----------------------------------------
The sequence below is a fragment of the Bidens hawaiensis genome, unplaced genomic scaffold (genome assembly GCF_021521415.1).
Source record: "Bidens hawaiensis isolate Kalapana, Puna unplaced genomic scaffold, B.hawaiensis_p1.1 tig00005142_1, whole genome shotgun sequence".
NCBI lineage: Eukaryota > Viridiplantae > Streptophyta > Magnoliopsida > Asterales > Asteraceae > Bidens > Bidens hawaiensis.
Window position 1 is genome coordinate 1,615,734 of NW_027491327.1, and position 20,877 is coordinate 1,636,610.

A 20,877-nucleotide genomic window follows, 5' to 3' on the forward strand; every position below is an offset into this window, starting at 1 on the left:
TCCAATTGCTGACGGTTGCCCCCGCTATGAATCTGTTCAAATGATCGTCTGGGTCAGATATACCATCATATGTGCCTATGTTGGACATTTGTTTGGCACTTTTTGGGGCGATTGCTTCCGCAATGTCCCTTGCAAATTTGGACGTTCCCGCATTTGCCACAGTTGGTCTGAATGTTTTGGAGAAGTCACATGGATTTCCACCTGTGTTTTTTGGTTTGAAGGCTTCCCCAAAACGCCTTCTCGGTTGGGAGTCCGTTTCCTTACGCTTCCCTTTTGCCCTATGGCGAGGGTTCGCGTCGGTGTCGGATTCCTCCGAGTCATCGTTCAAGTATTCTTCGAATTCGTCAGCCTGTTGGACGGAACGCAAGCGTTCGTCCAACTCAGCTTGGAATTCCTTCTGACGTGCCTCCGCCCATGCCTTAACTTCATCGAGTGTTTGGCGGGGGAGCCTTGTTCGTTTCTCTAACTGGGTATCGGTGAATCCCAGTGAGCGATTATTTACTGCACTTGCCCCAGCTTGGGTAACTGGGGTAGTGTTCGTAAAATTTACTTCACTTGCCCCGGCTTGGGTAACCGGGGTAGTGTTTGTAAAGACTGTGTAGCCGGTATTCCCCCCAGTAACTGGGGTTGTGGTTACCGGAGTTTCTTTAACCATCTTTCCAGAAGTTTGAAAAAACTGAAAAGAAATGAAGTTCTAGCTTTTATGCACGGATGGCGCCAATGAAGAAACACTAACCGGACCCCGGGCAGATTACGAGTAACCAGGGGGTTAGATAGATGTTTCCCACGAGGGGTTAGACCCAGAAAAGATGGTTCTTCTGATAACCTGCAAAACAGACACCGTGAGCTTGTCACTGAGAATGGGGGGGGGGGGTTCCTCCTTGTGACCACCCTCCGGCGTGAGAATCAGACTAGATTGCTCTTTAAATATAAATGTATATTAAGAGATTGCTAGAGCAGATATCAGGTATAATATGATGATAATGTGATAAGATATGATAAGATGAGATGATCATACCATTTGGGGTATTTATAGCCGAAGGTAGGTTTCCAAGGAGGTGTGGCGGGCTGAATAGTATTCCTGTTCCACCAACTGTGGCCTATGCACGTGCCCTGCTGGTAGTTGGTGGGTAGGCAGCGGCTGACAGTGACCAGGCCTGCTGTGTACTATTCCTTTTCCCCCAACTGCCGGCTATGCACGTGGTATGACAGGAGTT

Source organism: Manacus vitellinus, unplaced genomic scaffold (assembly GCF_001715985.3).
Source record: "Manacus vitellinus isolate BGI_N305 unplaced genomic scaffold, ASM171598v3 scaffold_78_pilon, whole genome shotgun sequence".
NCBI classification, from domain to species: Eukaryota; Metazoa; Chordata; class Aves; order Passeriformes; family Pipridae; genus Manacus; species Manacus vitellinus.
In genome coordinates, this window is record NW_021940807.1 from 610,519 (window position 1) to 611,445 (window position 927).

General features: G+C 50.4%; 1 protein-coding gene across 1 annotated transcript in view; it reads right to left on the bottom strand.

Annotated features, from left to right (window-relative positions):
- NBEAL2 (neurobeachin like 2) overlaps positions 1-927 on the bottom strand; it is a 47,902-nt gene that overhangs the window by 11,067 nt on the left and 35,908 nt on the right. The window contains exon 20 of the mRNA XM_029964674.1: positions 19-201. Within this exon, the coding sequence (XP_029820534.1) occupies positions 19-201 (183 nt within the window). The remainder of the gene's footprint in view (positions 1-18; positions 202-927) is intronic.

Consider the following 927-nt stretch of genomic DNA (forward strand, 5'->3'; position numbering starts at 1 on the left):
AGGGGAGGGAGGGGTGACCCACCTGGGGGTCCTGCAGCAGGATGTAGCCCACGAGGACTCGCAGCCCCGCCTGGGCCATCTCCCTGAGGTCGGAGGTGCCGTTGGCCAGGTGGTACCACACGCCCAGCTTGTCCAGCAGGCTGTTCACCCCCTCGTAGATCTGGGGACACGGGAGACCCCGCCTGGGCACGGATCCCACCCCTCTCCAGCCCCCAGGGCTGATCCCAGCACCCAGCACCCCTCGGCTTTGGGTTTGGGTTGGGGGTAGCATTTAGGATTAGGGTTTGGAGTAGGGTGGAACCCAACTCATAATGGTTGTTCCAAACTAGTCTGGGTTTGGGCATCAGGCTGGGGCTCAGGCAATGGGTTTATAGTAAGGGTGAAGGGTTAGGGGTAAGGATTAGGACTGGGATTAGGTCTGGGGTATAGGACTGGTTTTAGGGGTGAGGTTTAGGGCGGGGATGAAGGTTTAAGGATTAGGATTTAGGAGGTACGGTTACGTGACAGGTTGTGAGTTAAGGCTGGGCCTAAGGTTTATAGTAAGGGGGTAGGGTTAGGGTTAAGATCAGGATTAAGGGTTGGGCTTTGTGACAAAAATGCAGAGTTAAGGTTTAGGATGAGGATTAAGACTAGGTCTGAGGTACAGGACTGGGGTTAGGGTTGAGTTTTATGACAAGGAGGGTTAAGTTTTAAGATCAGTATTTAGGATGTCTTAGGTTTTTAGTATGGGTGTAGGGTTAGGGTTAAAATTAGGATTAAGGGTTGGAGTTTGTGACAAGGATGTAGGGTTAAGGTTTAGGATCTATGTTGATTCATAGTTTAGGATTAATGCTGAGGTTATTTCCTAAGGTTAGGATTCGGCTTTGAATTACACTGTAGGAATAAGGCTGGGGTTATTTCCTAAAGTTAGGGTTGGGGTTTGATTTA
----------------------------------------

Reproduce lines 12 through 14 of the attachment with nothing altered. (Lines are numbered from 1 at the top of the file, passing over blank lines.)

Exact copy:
Annotated features, from left to right (window-relative positions):
- NBEAL2 (neurobeachin like 2) overlaps positions 1-927 on the bottom strand; it is a 47,902-nt gene that overhangs the window by 11,067 nt on the left and 35,908 nt on the right. The window contains exon 20 of the mRNA XM_029964674.1: positions 19-201. Within this exon, the coding sequence (XP_029820534.1) occupies positions 19-201 (183 nt within the window). The remainder of the gene's footprint in view (positions 1-18; positions 202-927) is intronic.

Consider the following 927-nt stretch of genomic DNA (forward strand, 5'->3'; position numbering starts at 1 on the left):